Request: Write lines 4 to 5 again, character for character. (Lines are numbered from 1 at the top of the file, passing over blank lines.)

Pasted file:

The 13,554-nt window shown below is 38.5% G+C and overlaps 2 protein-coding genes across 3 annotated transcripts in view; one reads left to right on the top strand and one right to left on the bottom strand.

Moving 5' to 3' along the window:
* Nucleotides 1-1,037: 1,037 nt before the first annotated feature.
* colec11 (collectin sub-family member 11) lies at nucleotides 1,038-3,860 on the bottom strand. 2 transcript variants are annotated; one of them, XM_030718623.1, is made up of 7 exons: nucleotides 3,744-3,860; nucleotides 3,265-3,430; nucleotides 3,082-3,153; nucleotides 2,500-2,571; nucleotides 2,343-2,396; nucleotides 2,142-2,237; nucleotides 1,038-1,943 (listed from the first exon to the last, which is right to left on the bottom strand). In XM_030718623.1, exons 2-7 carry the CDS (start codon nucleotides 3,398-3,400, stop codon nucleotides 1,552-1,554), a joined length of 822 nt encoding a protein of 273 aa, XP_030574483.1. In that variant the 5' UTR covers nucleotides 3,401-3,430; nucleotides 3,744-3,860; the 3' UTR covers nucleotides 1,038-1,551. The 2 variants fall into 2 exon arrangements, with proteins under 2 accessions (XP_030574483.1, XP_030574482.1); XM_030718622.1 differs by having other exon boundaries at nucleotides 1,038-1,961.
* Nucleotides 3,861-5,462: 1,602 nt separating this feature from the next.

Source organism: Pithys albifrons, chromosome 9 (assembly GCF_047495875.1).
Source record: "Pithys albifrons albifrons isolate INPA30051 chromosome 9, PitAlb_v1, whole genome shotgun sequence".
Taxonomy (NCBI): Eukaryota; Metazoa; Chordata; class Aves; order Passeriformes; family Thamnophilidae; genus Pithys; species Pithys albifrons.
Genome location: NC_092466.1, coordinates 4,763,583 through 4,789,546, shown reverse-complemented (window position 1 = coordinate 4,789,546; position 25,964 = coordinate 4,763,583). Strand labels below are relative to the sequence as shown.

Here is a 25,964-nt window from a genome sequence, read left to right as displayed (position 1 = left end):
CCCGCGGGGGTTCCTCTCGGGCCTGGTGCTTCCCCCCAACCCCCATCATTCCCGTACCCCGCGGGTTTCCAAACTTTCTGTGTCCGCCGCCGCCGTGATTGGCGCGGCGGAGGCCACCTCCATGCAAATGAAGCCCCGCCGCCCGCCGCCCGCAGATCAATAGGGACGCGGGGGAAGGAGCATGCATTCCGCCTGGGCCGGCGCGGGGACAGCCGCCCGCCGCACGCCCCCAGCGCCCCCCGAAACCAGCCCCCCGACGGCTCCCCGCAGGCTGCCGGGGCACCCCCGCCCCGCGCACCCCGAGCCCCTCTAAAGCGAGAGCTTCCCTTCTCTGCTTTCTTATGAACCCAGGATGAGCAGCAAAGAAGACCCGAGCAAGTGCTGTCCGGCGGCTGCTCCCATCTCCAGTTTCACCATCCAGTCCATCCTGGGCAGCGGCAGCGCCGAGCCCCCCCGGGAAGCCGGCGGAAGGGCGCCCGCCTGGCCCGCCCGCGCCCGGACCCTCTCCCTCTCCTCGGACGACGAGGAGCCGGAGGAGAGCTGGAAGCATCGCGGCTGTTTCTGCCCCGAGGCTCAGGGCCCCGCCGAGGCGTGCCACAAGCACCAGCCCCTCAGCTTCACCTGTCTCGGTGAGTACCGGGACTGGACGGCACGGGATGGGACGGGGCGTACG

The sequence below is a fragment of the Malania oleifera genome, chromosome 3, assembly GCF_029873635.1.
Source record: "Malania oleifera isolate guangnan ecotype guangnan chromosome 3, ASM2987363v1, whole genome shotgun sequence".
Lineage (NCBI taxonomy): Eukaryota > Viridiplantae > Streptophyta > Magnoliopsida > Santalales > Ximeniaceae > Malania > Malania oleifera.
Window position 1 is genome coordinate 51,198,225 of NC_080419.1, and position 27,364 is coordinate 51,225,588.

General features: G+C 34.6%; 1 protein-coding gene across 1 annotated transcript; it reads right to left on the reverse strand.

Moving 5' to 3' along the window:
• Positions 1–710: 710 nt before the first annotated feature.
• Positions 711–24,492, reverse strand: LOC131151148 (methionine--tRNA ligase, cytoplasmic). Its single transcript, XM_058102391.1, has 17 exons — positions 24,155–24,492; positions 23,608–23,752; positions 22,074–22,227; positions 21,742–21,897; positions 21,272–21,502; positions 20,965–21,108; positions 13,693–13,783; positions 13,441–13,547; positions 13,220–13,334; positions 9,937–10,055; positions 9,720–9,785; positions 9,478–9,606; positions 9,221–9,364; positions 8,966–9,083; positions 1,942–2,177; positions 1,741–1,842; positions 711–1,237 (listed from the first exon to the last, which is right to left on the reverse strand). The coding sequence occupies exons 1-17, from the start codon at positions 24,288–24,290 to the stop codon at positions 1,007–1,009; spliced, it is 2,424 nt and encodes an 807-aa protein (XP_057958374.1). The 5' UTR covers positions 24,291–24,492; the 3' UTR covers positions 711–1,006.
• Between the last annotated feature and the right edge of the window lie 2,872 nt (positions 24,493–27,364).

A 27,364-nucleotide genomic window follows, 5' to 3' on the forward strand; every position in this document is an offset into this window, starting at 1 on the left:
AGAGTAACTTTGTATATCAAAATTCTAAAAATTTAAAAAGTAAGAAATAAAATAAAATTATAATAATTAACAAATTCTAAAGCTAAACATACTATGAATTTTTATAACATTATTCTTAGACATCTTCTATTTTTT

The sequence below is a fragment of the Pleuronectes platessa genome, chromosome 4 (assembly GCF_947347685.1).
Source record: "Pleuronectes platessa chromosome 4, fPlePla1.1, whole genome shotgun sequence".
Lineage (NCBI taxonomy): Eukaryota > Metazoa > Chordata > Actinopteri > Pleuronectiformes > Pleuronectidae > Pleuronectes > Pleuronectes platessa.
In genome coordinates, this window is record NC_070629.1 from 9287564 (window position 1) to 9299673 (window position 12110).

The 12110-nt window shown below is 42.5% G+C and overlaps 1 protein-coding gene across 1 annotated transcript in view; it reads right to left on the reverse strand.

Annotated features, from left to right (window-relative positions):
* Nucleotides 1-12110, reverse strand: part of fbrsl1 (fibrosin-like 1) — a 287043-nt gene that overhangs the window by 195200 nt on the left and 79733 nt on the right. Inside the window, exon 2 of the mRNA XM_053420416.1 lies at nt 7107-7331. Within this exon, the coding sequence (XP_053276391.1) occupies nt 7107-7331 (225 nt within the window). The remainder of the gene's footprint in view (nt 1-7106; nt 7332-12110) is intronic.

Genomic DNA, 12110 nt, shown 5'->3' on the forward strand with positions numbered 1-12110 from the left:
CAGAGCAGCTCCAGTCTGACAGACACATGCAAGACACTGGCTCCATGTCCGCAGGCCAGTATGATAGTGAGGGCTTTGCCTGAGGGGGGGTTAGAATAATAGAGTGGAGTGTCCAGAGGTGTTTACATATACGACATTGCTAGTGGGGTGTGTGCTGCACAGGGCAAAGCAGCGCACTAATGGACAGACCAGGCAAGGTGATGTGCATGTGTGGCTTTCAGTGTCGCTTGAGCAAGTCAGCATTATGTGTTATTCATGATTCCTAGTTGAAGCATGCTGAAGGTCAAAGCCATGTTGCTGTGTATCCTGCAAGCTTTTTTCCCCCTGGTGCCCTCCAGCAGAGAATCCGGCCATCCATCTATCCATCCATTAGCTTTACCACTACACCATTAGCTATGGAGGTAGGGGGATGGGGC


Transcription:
* colec11 (collectin sub-family member 11) lies at nucleotides 1,038-3,860 on the bottom strand. 2 transcript variants are annotated; one of them, XM_030718623.1, is made up of 7 exons: nucleotides 3,744-3,860; nucleotides 3,265-3,430; nucleotides 3,082-3,153; nucleotides 2,500-2,571; nucleotides 2,343-2,396; nucleotides 2,142-2,237; nucleotides 1,038-1,943 (listed from the first exon to the last, which is right to left on the bottom strand). In XM_030718623.1, exons 2-7 carry the CDS (start codon nucleotides 3,398-3,400, stop codon nucleotides 1,552-1,554), a joined length of 822 nt encoding a protein of 273 aa, XP_030574483.1. In that variant the 5' UTR covers nucleotides 3,401-3,430; nucleotides 3,744-3,860; the 3' UTR covers nucleotides 1,038-1,551. The 2 variants fall into 2 exon arrangements, with proteins under 2 accessions (XP_030574483.1, XP_030574482.1); XM_030718622.1 differs by having other exon boundaries at nucleotides 1,038-1,961.
* Nucleotides 3,861-5,462: 1,602 nt separating this feature from the next.